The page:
To protect your skin from coming into contact with the dye, it’s important to wear gloves while working with leather dyes.

8 Effective Ways How to Stop Leather Dye From Rubbing Off:

1. Wipe the Leather With a Damp Cloth:

Before dying, wipe the leather with a damp cloth. It will help remove any loose dirt from the surface and dust particles that may have settled over time on the surface of your leather. Once you have done this, you can go ahead with the dying process without any tension, as this simple step has already done half of the job for you. Once you are done with this step, let the leather dry completely. This will also help remove any moisture that may have been absorbed by the leather.

2. Use a Dye That Has Been Meant Specifically for Leather:

Always use a dye that has been specifically made to die leather. There are many other types of dyes available in the market, but you should avoid them as they can spoil your leather and leave it dull after some time. In order to get the best possible results from the leather dye, you should always use the one that has been made for your specific type of leather. Oil-based dye is perfect for vegetable-tanned leather, while water-based dye is more suitable for chrome-tanned leather.

3. Protect Any Other Parts of the Leather:

After applying any particular colored dye to your desired area, you should protect the leather parts where new dyes might accidentally fall. To avoid this kind of mishap, you should always cover the entire leather with some tape or cloth. In case you are dyeing a large area, then you should cover the entire leather with some cloth or plastic sheet. This will help to prevent any additional dye from getting onto the untreated areas.

4. Apply Color on Specific Areas of Leather:

You do not have to color your whole piece of leather with one unique dye. Instead, you can apply different dyes on various parts of your leather to get a unique look for each area. This way, you can easily make different parts of your leather look different from each other. This is also a great way to mend any old leather item that may have started to dull over time. You can color each part of the leather with different dyes and make it look as good as new. The best part is that you do not need to be a professional to do this.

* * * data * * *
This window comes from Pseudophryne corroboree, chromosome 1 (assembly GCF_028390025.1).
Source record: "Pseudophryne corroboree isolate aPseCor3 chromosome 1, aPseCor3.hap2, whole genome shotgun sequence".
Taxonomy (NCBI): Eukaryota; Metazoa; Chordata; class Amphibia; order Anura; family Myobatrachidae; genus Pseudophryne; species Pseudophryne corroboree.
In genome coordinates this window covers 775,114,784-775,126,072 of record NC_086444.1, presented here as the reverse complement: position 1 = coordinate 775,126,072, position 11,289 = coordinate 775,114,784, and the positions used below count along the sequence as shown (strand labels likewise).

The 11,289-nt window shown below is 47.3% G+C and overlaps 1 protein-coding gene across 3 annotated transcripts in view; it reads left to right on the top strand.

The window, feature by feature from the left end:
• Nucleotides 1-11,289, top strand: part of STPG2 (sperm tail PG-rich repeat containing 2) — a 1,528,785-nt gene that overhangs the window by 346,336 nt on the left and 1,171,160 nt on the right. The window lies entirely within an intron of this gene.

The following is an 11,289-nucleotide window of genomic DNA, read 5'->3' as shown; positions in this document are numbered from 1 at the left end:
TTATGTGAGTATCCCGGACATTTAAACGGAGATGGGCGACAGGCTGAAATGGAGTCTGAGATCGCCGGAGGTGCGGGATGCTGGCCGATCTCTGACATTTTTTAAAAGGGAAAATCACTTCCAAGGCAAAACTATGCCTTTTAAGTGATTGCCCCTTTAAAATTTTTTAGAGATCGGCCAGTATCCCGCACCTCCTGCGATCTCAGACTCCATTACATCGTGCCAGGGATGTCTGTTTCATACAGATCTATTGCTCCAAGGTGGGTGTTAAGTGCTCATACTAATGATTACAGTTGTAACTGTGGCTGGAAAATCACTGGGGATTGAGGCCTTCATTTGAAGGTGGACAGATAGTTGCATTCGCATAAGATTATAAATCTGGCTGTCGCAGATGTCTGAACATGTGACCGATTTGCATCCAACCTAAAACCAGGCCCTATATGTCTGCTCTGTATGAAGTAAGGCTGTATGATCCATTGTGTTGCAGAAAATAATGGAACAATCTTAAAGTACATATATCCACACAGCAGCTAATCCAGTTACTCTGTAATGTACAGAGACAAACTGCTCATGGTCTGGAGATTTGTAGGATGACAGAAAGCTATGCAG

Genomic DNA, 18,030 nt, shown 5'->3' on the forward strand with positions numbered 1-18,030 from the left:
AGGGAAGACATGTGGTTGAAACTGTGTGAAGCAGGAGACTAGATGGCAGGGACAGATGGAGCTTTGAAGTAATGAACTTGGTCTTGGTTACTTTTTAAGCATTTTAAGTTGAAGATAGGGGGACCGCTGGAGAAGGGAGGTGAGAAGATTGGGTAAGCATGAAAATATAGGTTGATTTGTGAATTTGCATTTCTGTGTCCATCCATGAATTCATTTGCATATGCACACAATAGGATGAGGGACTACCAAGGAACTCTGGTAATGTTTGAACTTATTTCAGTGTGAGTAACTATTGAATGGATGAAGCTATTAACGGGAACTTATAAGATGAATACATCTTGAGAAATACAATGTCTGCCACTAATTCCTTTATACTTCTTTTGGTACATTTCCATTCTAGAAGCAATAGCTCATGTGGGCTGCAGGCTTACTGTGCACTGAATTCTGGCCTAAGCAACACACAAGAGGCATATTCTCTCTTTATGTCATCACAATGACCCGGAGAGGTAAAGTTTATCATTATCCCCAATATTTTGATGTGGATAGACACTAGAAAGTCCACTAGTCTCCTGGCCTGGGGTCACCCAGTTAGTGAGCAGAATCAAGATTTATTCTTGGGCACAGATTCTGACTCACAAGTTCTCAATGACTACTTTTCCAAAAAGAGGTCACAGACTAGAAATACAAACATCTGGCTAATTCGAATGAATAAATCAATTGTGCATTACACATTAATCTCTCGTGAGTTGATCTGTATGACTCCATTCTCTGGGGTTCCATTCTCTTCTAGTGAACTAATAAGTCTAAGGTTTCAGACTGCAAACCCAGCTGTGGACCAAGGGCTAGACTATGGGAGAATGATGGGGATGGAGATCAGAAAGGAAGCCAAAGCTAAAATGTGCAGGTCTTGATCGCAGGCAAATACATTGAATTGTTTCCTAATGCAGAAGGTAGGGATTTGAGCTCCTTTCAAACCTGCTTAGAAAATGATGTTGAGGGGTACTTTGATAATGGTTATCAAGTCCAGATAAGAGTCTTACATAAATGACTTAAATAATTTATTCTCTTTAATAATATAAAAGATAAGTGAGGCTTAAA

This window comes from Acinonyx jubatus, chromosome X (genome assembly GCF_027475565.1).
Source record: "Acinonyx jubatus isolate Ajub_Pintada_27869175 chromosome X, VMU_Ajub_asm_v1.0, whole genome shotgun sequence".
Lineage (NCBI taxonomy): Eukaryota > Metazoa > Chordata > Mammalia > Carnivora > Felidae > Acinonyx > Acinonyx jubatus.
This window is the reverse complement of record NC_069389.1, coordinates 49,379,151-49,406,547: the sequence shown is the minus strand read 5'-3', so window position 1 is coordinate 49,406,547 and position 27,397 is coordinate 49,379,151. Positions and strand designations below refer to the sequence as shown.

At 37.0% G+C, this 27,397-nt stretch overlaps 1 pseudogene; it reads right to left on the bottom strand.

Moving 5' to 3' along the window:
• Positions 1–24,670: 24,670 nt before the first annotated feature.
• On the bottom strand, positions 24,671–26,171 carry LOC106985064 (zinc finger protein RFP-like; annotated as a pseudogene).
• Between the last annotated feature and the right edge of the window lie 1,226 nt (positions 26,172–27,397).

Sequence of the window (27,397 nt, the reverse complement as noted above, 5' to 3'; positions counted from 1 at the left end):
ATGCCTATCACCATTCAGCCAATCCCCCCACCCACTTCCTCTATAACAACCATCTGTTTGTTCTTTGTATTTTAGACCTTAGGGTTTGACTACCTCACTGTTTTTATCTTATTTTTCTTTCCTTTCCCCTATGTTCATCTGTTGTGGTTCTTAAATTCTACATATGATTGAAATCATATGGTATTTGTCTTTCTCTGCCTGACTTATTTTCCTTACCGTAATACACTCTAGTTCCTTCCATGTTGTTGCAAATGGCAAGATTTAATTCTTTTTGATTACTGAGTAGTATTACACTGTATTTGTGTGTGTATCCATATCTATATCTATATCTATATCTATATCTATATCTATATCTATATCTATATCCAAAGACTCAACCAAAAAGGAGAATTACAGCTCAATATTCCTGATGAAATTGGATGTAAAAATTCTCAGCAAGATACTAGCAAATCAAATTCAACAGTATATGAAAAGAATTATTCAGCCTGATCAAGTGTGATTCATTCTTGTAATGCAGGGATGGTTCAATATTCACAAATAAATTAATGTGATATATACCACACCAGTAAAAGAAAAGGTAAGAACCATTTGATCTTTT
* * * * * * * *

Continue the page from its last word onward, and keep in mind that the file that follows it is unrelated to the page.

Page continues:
Apply Different Dyes on Various Parts

5. Use Paint Brush for Dyeing Leather:

When applying the dye to your leather, you should always use a paintbrush instead of directly dipping your sponge or cloth into the container that has the dye in it several times. If you pick up some dye on your paintbrush, you can easily apply it to the leather without getting the dye all over. This will also help you to control the amount of dye that is being applied, ensuring an even application.

6. Make Sure Your Cloth is Not Damp:

If you want to prevent any rubbing off or smudging of color, then make sure that your cloth is not damp at all when using it to dry your leather. If your cloth is wet, it can easily pick up and remove some of the dye, and you will not be able to get a uniform look for your leather. Instead, use a dry, lint-free cloth to buff the leather after dyeing. The cloth should also be soft enough to avoid any scratches on the leather surface.

7. Use Paste Dye:

You should always use paste dye instead of liquid dye as it will help give you better control over the application process, and you can seal the leather pores with it. This will help you to avoid any rubbing off or smudging of color. Additionally, paste dye is known to give a more even and consistent color compared to liquid dye. You can find paste dye in a wide variety of colors, making it easy to find the perfect shade for your leather. It’s also easier to mix colors to get a custom shade with paste dye.

8. Use Pigment Sealer:

After applying the leather dye to your piece of leather, you should always use some pigment sealer to protect it from coming off. The more you use the pigmented sealer, the better protection your dyed leather will be. This will help to prevent any kind of smudging or rubbing off over time. Make sure to choose a sealer that is compatible with the type of dye you are using. You can also use multiple layers of sealer for added protection. Keep in mind that sealer may slightly alter the shade of your leather dye, so test it on a small, inconspicuous area first before applying it to the entire piece.

Some Tips and Suggestions:

Here are some tips and suggestions on how to stop leather dye from rubbing off.

1. When you are done dyeing, wash your hands with cold water and dish soap. If there is any dye rubbing on your gloves, this will remove it.